Posted in Finance Articles, Total Reads: 1966
, Published on 21 February 2013
Analysts, Economists, Politicians, Researchers and Scholars are in a strong consensus and skepticism that Indian will be a super power by 2030. But if we see the present conditions and its implications then it envisions a grim look on where the economy is heading and what is the future for India?
Global economy has been witnessing a downturn for quite some time and India being a developing country has been hit hard due to which the economic growth has worsened and the major hurdles for this are corruption, high interest rates, weak policy reforms, weak economics and weaker corporate governance. The pace with which economy is growing is slow and the economics replicate the big picture.
To revamp the situation, the UPA government which is in its second innings is trying hard to revive the economy and to capture the strong hold, it has made some agile decisions like FDI in retail, FDI in aviation, restructuring the broadcasting and media sector so as to attract more foreign investment, reshuffling the cabinet by giving younger ministers more responsibility and authority by deploying them in major roles, planning a short term fiscal consolidation and growth stimulus plans.
The UPA government has fairly done a good job by taking agile decisions but it has not yet implemented the major reforms which are DTC, GAAR and GST. DTC which is the Direct Tax Code that will help the government increase tax revenue and keep an eye on tax avoiders. GAAR is General Anti- Avoidance Rules which is aimed at retrospection tax and this became more prominent after Vodafone Case. GST is the Goods and Service Tax aimed at collating different state tax regimes into a single tax regime.
When it comes to working out economic indicators, India is finding tough to adapt to certain valuation methods. For example, when majority of the countries in the world are using CPI method to calculate the core inflation, India is still using the age-old WPI method. Recently, it adopted CPI but is not yet fully adopted and still relies on WPI for projections and decision making. Even our other indicators like GDP, Inflation, IIP, Trade balance are all lagging indicators but not leading indicators. Due to this, it becomes tough for the policy makers to take further decisions. These indicators help us to understand the trajectory of the economy and its implications on our life.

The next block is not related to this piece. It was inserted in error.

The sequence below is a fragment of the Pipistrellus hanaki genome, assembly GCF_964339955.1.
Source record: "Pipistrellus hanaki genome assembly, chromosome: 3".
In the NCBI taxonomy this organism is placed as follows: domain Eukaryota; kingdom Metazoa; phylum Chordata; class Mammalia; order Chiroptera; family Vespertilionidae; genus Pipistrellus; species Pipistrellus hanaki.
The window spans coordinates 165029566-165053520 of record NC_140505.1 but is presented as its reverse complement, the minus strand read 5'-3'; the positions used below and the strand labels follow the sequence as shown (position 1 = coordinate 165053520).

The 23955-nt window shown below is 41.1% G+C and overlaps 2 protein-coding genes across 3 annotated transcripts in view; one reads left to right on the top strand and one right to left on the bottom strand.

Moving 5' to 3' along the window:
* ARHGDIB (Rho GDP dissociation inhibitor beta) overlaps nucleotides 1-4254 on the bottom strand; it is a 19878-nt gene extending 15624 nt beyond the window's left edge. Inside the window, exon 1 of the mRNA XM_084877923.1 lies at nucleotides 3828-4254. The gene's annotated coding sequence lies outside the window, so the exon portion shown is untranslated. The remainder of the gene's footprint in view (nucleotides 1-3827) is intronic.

Some of the economic indicators include GDP, Trade Balance and Balance of Payments, IIP, Current Account Deficit (CAD), Fiscal Deficit (FD), Inflation and PMI.
India’s GDP was 9% for the year 2010-11 and 5.3% for the year 2011-12and 5.5% for the first half of year 2012-13. India’s GDP constitute roughly 2.98% of world economy. This clearly indicates that the country has to do some catch to reach the 9% mark so as to be considered as one of the powerful nation and also help it to contest the race to become Asia’s biggest economy.
Trade Balance of the country is calculated by subtracting exports and imports and we see that our country has a trade deficit but not trade surplus. We still have more imports than exports and the trade deficit is at 18 billion US dollars for September 2012. We can also a decrease in foreign exchange reserves for India which stands at around 255 billion USD.